The Institute of American Indian Studies on 38 Curtis Road in Washington has organized a program on the magic of courting flutes that allows visitors to delve into traditional Native American Music. It is a wonderful way to top off Valentine’s Day week. On Saturday, February 15, beginning at 1:30 p.m. Ojibway artist, and musician Allan Madahbee will explain the cultural significance and the hauntingly beautiful sound of the Native American courting flute. The legend of the courting flute will be told highlighting these beautifully made instruments that are deeply rooted in the traditions of Eastern Woodland indigenous peoples. Participants will see and hear a variety of courting flutes and will have the chance to examine them as they listen to their soothing sound. Courting flutes are available in our gift shop and there will be a limited selection of courting flutes available for purchase on the day of this event. If you already own a flute, feel free to bring it along!

About Allan Madahbee

Today, makers of Native American Flutes like Ojibway artist and musician AllanMadahbee craft their personal style and sound into their creations. Madahbee began to research the Chippewa flute culture and was influenced and mentored by Joseph Firecrow of the Cheyenne Nation. “We became friends and he provided guidance and feedback and explained some of his methods of flute making. With his passing last year, we have all lost a great Native American flute maker and musician. I am proud to continue our flute making traditions.” The sound of the courting flute that is usually made of cedar has an uncommon scale for Western music and is entrancing.

Born on the shores of Lake Huron, Allan Madahbee is a member of the Ojibway (Chippewa) Nation that has pursued the traditional arts and crafts of his ancestors. He has been making Native American flutes for about ten years. “I had always thought they were a product of the Southwest Indian tribes, but a book that I found that was written during the 1800s about Chippewa culture, had a passage about the Chippewa flutes, along with pictures. This made me realize that they were indeed a part of my Chippewa culture. Knowing that my ancestors constructed these flutes for hundreds of years has inspired me to continue this tradition. Also, the haunting sound from these mystical instruments is a large part of my inspiration.”

Along with constructing Woodland flutes, beaded moccasins, woodcarvings, Native American regalia, and rock sculptures, Madahbee always returns to his artistic roots in paintings and weavings. Mainly self-taught, Madahbee attended school with fellow Ojibway artists Blake Debassige and James Simon – two well known Anishnawbe artists that are respected and have their paintings displayed around the world.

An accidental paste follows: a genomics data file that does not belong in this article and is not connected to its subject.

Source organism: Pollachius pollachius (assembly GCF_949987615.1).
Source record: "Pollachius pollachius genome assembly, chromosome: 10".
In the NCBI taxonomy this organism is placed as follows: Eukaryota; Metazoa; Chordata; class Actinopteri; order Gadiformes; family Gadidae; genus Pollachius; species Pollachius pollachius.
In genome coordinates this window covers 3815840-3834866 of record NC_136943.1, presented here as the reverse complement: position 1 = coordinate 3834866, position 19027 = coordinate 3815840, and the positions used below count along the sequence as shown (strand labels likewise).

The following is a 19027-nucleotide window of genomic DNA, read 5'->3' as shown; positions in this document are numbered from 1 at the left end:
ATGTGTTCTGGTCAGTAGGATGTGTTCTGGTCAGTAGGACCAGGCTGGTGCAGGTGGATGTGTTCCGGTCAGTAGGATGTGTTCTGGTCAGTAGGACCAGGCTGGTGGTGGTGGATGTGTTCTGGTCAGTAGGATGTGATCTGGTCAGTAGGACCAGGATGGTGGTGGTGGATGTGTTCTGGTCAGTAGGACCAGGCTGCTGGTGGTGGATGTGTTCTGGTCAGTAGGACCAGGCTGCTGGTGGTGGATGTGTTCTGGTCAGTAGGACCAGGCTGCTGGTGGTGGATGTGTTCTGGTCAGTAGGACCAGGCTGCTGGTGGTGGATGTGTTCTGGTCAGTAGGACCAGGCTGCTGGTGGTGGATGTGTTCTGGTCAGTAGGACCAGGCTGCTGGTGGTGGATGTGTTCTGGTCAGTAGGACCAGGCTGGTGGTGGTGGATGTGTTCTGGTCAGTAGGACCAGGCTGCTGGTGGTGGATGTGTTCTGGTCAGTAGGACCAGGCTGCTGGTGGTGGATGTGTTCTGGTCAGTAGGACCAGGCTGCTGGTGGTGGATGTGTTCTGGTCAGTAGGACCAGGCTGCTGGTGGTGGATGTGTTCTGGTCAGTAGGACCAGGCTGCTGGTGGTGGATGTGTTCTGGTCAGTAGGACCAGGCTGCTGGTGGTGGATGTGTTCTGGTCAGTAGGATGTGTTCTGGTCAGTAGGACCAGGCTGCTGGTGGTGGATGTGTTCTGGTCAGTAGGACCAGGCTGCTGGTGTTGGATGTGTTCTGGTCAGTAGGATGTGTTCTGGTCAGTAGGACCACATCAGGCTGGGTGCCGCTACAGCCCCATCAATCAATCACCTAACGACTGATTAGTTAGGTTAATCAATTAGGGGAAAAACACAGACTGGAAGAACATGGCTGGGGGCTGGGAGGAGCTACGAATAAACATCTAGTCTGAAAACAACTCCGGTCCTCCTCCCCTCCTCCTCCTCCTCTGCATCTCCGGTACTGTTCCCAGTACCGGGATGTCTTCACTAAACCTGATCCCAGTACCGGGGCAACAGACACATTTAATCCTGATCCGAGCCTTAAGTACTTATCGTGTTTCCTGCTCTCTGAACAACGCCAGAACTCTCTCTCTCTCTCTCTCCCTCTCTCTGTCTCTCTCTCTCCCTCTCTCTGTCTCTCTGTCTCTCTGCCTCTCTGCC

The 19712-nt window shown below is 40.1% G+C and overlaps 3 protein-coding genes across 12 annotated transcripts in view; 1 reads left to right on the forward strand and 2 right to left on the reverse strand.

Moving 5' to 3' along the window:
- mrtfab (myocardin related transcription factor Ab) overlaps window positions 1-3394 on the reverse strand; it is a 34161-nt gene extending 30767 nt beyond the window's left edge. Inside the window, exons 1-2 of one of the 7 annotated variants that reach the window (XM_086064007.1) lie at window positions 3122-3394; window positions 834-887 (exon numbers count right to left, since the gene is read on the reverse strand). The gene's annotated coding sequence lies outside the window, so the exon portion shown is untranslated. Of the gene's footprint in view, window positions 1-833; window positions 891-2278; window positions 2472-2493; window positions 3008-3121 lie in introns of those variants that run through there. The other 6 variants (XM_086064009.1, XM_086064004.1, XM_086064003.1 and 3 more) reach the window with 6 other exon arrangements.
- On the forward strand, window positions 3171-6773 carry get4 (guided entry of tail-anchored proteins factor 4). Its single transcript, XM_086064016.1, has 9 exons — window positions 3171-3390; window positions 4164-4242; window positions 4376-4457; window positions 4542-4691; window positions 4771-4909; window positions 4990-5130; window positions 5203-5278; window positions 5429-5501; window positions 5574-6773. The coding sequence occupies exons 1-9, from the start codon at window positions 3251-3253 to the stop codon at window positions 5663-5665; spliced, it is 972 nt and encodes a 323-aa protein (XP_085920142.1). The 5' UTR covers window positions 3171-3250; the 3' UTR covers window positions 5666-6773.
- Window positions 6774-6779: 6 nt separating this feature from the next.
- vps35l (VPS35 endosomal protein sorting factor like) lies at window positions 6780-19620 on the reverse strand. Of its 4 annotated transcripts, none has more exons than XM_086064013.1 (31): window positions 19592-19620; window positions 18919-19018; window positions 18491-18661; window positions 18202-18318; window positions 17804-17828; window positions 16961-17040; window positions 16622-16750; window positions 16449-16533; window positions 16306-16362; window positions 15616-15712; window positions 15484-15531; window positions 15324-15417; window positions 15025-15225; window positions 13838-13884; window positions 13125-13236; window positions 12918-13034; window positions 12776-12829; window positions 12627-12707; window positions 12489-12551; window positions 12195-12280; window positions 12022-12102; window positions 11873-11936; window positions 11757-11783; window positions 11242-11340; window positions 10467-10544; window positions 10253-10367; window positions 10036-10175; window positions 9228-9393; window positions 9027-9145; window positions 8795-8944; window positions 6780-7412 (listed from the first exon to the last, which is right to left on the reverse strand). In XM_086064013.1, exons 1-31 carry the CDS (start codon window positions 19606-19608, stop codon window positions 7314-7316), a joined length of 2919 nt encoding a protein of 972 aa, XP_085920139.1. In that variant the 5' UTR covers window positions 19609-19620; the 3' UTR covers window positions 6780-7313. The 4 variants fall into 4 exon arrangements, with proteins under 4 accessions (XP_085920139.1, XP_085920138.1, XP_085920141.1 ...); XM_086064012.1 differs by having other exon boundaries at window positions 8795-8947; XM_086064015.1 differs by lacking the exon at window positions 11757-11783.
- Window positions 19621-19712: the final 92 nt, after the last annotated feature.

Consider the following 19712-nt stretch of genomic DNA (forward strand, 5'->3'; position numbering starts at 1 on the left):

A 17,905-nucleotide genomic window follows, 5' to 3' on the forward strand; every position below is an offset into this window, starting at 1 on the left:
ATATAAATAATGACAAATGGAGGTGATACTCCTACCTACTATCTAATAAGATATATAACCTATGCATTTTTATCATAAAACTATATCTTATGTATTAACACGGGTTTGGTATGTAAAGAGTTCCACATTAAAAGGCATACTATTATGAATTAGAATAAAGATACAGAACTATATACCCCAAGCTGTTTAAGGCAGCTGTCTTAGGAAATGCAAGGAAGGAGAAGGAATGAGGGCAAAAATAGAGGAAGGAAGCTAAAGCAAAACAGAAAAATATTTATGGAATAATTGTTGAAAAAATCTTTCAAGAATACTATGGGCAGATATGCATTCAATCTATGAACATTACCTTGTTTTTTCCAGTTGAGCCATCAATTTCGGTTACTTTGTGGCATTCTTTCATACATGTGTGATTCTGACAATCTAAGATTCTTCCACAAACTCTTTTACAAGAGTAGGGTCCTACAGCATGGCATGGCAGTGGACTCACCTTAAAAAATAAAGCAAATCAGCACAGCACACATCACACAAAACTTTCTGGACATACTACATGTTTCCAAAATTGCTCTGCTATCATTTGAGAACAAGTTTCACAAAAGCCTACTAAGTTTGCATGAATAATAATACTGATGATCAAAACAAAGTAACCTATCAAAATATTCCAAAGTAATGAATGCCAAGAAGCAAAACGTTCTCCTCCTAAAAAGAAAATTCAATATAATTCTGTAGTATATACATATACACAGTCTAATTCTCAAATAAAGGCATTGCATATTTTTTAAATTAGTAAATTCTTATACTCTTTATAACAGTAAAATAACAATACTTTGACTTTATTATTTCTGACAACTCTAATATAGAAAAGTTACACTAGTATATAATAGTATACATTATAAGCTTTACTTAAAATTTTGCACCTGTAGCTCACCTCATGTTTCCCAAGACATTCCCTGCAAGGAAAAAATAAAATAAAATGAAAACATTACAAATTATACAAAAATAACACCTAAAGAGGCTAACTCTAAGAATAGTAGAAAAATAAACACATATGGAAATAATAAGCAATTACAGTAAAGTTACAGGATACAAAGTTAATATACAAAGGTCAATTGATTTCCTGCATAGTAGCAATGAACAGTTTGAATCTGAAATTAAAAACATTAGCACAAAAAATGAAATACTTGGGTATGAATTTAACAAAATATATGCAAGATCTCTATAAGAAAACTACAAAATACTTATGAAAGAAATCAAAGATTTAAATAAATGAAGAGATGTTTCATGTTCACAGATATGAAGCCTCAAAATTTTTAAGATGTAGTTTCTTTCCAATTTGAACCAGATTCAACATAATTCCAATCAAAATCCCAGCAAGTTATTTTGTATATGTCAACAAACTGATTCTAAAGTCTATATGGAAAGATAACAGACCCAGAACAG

Space is limited and reservations are suggested. To make sure you get a spot call the Institute for American IndianStudies at (860) 868-0518 or email general@iaismuseum.org to reserve your spot. The program is included in the price of admission: $10 adults; $8 seniors; $6 children; IAIS Members free.

About The Institute for American Indian Studies
Located on 15 acres of woodland acres the Institute For American Indian Studies preserves and educates through archeology, research, exhibitions, and programs. They have the 16th c. Algonquian Village, Award-Winning Wigwam Escape, and a museum with temporary and permanent displays of authentic artifacts from prehistory to the present that allows visitors to foster a new understanding of the world and the history and culture of Native Americans. The Institute for American Indian Studies is located on 38 Curtis Road, Washington, CT.

Two Programs @ White Memorial Foundation in February

White Memorial Foundation in Litchfield is hosting two very interesting programs this week that is sure to chase away the winter blues. The first program takes place on February 11 from 9 am – 11 am with a focus on instinctive birding. Join birder Kristi Dranginis (founder of Bird Mentor: http://www.BirdMentor.com) on the second Tuesday of each month for a golden opportunity to dive deep into the practice of Instinctive Birding. Winter is a wonderful time to participate in this nearly lost art. Learn to interpret the subtle signs and voices of the birds while also becoming more proficient with your bird ID skills.

You will begin observing the unfolding story of the landscape with a bird sit. Please bring something to sit on (camp chair, cushion, etc) and a blanket to keep you warm if you like. Minty hot cocoa will be provided, so bring your mug. We’ll then transition inside where we’ll warm up and peel away the layers of the mysteries that presented themselves to us during our sit. The sessions will average about 2 hours, but feel free to head out whenever you need to. Open to all experience levels. Dress for the weather! Will take place snow or shine! Head on over to www.birdmentor.com/birdwalk

The second program takes place on February 15 and begins at 2 p.m. Participants will meet Lavender the Virginia Opossum and her friends Pam and Bill Lefferts from Ferncroft Wildlife Rehabilitation in Woodstock! There is a wonderfully interesting reason why the Lefferts chose this day for their program celebrating this most misunderstood mammal! Learn fascinating fun facts about North America’s only marsupial during a one-hour presentation that will also address the rescue center’s work in wildlife rehabilitation and how you can make your backyard into a wildlife sanctuary.